by Tamara Sutus Temovski
Impostor phenomenon (IP), impostor syndrome or fraud syndrome is a term coined in 1978 by clinical psychologists Dr. Pauline R. Clance and Suzanne A. Imes. It occurs among high achievers that are unable to internalize and accept their success, attributing their accomplishments to luck and charm rather than ability and fear that the others will eventually discover them to be intellectual frauds. Studies have found that 70 percent of all people feel like impostors at one time or another. This feeling is not exclusive to the female population, but is particularly more common among high-achieving women.
Studies have found that 70 percent of all people feel like impostors at one time or another.
When it comes to impostor phenomenon, scientists are a especially vulnerable group, largely because they work in a “hero-oriented” field, where high achievers are treated like “rock-stars”, leaving many others wondering if they are second-stringers. In a society where the pressure to achieve is huge and you are as good as your publications impact factor, self-worth becomes contingent on achieving. Another crucial factor is that we, scientists, are accustomed to measure things in precise detail, but it is always difficult to measure objectively one’s own value.
The impostor phenomenon and perfectionism often go hand-in-hand, especially self-oriented perfectionism, where one’s personal goal is to be perfect in everything he does. Perfectionism and attachment to details ore not unknown for the scientific community either…
So, what should you do if the impostor syndrome is “the monster under your bed”?
1Trust the system
You are here because you deserve to be here. Trust that the system has put you in the right job. You are not here because of your charm, you are here because you bring a lot to the department.
Try to avoid words as “just” and “only” when describing your work. Don’t constantly apologize for every mistake, whether real or perceived. The academic environment will have to evolve to be more open to stories of failure!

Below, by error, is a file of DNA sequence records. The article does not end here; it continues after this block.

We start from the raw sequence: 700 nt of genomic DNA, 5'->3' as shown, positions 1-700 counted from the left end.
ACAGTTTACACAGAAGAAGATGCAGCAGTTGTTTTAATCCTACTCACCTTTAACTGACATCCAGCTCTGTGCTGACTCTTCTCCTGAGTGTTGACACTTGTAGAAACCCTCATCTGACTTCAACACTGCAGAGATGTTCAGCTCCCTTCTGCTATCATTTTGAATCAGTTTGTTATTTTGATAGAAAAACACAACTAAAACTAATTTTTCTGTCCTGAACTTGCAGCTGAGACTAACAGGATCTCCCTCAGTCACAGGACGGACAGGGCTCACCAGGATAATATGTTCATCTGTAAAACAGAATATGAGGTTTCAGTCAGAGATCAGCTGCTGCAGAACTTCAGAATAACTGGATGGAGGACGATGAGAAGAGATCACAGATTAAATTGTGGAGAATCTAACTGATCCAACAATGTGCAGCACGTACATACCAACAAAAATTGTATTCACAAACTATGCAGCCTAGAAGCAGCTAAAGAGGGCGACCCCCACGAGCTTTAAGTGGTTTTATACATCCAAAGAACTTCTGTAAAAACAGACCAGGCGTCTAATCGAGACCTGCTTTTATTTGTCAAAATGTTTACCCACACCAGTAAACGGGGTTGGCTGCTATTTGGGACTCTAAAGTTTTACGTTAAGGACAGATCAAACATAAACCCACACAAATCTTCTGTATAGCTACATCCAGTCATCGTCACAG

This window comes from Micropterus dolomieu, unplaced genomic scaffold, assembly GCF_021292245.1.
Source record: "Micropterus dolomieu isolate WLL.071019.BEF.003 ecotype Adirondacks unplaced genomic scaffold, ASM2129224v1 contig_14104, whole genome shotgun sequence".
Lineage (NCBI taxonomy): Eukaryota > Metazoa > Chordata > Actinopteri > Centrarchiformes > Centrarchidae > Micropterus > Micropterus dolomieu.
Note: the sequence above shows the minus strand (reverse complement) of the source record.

3Recognize your expertise
Tutoring or working with younger students, for instance, can help you realize how far you have come and how much knowledge you have to impart.
4Remember what you do well
Write down the list of areas you are very good at, and the areas that might need work. That can help you recognize where you are doing well. Become aware of your own strength and value.
5Realize no one is perfect
The task can be done “well-enough”, it doesn’t have to be done “perfect” in all times. Practice that! Implement reward for success, even when the success seems minor to you. Learn to celebrate!
6Don’t be scared, share and care, but do not compare
Share your feelings with others. Once you see how many people are dealing with the same challenge, you will start feeling as a part of a community. Talk about your problem even with your mentor/supervisor, but don’t compare yourself with the others. So, share but don’t compare! 🙂
And for an end, I would like to unravel a little secret to you… Do you know how you eat an elephant?
One bite at a time… 🙂
- “Feel like a fraud” by Kirsten Weir
- Henning, Ey, et al. “Perfectionism, the impostor phenomenon and psychological adjustment in medical, dental, nursing and pharmacy students.” Medical Education 32 (1998): 456-464
- “Faking it”. Nature vol.529 (2016): 555-557
About the author
Tamara Sutus Temovski is a Biomedical Laboratory Specialist at 2cureX. She is currently working on a platform with the mission of improving treatment efficiency of cancer patients with the focus of matching the patient with the right medical treatment. She is yoga enthusiast, speaks 6 languages and she is passionate about writing and science communication.